She could have just gone to class. If she had, with seriousness and purpose and not that her usual idle lingering, she would not have been cajoled into taking that ‘fine’ picture that Kemi made her sit for, and she would not have had the perfect profile picture for her new online presence. But by evening she had put up the picture then sent connection requests, then he appeared on the list of people she might know and she sent him a request as well- desperate to exhaust all her options- the MD of a firm that may or may not have been offering the kind of jobs she should be interested in by virtue of her degree. And he accepted the request and viewed her profile and then ‘jaunted to her blog’.
That, and ‘I enjoyed the post about 3-D printing’ and ‘feel free to contact me’ with his phone number attached were the things he messaged her. Later, he would add that he had been taken by her cute photo, and even though she did not think much of the picture, it would have been too late by then to doubt him, because she would have let her heart strip her head of its senses and leave it standing naked, reduced to dizzying emotions defined by four letter words like love and like.
But it didn’t arrive there just like that.
There was the mistake of being thrilled by his endorsement of the things on her blog, of gaining too much confidence from a stranger’s kindness, then replying his message and his ‘contact me’ request. Then there was the mistake of being smart and witty, of figuring out just what to say from the very first conversation and laughing easily and being open and liberal- things that she had never been, but had become, because she made the mistake of thinking that this was a new life for her outside the mundane walls of her textbooks. And then he became melted butter.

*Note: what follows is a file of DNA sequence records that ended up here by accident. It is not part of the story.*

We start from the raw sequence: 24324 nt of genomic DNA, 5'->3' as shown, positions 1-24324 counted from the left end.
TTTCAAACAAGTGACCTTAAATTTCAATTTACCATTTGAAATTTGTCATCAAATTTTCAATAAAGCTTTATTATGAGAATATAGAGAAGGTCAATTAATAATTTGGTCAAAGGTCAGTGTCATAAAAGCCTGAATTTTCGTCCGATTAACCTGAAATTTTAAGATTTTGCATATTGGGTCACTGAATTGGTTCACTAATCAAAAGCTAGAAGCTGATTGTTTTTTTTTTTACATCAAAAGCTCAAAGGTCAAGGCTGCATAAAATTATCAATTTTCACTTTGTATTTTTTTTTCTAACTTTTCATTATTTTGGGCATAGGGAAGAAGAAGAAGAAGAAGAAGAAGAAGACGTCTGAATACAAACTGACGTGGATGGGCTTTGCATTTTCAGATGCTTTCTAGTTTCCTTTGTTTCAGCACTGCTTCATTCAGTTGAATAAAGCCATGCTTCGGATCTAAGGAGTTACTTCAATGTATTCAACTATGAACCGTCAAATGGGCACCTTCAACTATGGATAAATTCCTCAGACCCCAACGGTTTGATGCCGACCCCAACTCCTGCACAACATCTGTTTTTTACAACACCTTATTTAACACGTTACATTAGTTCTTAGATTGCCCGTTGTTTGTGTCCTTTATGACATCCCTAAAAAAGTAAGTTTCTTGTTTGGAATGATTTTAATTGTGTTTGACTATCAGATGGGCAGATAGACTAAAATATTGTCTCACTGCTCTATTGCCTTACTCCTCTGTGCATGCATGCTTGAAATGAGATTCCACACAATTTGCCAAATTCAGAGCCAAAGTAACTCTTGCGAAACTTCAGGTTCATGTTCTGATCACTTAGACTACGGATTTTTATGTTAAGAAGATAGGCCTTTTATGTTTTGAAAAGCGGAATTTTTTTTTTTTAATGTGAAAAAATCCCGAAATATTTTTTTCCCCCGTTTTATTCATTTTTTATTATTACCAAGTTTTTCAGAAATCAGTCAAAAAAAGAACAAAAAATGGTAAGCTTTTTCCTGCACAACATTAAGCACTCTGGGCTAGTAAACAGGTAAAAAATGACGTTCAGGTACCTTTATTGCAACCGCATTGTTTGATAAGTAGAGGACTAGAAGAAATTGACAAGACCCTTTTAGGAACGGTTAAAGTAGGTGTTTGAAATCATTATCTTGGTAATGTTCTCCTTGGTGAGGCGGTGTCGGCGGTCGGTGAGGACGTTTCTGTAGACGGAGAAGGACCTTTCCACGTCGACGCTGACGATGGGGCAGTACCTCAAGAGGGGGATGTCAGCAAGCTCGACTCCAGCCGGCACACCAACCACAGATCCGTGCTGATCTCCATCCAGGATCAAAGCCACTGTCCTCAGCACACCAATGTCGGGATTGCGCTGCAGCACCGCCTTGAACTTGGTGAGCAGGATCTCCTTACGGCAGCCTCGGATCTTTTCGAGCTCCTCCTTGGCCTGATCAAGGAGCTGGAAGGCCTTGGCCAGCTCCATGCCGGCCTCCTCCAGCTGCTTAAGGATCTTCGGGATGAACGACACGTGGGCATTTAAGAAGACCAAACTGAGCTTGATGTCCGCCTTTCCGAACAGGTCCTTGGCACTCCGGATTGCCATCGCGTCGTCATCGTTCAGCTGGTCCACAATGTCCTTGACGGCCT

By the time their rendezvouses finally graduated from virtual to real, it was as though they had known themselves their entire lives: trading opinions, arguments and jokes all in one breath and it did not take much for him to lean in, for them to melt into each other: she bread, he butter, sharing things like saliva, sweat and intimate compliments like the one she gave him about his lips and the one he gave her about her bottom, and before long they were planning weekly visits and constructing well-thought-out excuses to get her away from home during vacations. And she did not for once wonder what a man who was twice her age, would want in her.
Until he moved away.
At first it was easy- promises to visit every two weeks, to video-call on Skype, to keep in touch and never stop WhatsApp-ing. But there was the mistake of neither warning the other about times when their lives would not be in sync, when he would be too busy during the day and her phone would be dead at night, and they would not talk for six days at a stretch then fight about it because she was doubtful and felt neglected and he was disappointed that she did not understand. Then they would ignore each other.
In those communication-less windows, he would listen to his Drake albums and pine while staring at that first picture of her in her chunky twists and her Ankara shirt, and remember the feel of her lips and the taste of them, but would not call her because there was something about missing her that made him know that his wholeness, his completeness was in the palm of her hand, and he was not comfortable with this new development.
She too would attend daily Masses and see him in a different person each day- the altar boy with the exact degree of lip-pinkness, a man with thick, nail-bitten fingers like his, seated by himself in the garden- and she would will him to die, and wish that she had not made the mistake of replying that first message then wonder if it was another unfortunate girl he chatted with when he was online and not talking to her- and it would dawn on her that a large chunk of her heart was no longer with her, that it had lodged with a man who smelt of Rexona for men, and considered it home.
Then her phone would buzz, and it would be there, his name, and his usual, “Temi”
And she would make the mistake of melting again, of replying and telling him that she missed him too much; and she would no longer be the sole owner of her heart, and never learn from her mistakes.
He too, would not learn from her mistakes- he would let her ruin his life, just like he had done to hers.